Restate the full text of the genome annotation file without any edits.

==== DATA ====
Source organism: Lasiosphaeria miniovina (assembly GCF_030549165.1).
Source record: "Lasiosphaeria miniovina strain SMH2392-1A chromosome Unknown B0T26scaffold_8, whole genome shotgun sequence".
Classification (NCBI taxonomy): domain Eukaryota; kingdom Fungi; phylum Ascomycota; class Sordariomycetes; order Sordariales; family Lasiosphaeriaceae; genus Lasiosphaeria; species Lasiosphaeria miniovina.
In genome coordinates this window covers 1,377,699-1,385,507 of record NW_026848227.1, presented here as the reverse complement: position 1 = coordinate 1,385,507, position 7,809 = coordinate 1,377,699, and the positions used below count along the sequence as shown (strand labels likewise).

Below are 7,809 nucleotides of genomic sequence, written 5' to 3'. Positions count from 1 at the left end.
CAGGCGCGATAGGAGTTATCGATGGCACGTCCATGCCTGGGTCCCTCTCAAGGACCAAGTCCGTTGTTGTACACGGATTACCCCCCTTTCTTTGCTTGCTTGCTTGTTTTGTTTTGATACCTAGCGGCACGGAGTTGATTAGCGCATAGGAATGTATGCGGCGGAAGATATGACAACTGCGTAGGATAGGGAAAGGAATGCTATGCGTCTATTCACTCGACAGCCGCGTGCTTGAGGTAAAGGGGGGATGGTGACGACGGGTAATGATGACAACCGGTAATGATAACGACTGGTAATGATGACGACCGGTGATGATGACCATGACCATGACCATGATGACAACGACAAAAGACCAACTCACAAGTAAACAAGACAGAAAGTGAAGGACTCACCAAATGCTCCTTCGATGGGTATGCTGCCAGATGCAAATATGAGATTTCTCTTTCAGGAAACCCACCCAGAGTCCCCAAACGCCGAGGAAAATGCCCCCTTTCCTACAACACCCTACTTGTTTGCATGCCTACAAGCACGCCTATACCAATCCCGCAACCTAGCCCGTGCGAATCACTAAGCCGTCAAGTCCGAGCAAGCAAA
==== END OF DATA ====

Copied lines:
Source organism: Lasiosphaeria miniovina (assembly GCF_030549165.1).
Source record: "Lasiosphaeria miniovina strain SMH2392-1A chromosome Unknown B0T26scaffold_8, whole genome shotgun sequence".
Classification (NCBI taxonomy): domain Eukaryota; kingdom Fungi; phylum Ascomycota; class Sordariomycetes; order Sordariales; family Lasiosphaeriaceae; genus Lasiosphaeria; species Lasiosphaeria miniovina.
In genome coordinates this window covers 1,377,699-1,385,507 of record NW_026848227.1, presented here as the reverse complement: position 1 = coordinate 1,385,507, position 7,809 = coordinate 1,377,699, and the positions used below count along the sequence as shown (strand labels likewise).

Below are 7,809 nucleotides of genomic sequence, written 5' to 3'. Positions count from 1 at the left end.
CAGGCGCGATAGGAGTTATCGATGGCACGTCCATGCCTGGGTCCCTCTCAAGGACCAAGTCCGTTGTTGTACACGGATTACCCCCCTTTCTTTGCTTGCTTGCTTGTTTTGTTTTGATACCTAGCGGCACGGAGTTGATTAGCGCATAGGAATGTATGCGGCGGAAGATATGACAACTGCGTAGGATAGGGAAAGGAATGCTATGCGTCTATTCACTCGACAGCCGCGTGCTTGAGGTAAAGGGGGGATGGTGACGACGGGTAATGATGACAACCGGTAATGATAACGACTGGTAATGATGACGACCGGTGATGATGACCATGACCATGACCATGATGACAACGACAAAAGACCAACTCACAAGTAAACAAGACAGAAAGTGAAGGACTCACCAAATGCTCCTTCGATGGGTATGCTGCCAGATGCAAATATGAGATTTCTCTTTCAGGAAACCCACCCAGAGTCCCCAAACGCCGAGGAAAATGCCCCCTTTCCTACAACACCCTACTTGTTTGCATGCCTACAAGCACGCCTATACCAATCCCGCAACCTAGCCCGTGCGAATCACTAAGCCGTCAAGTCCGAGCAAGCAAA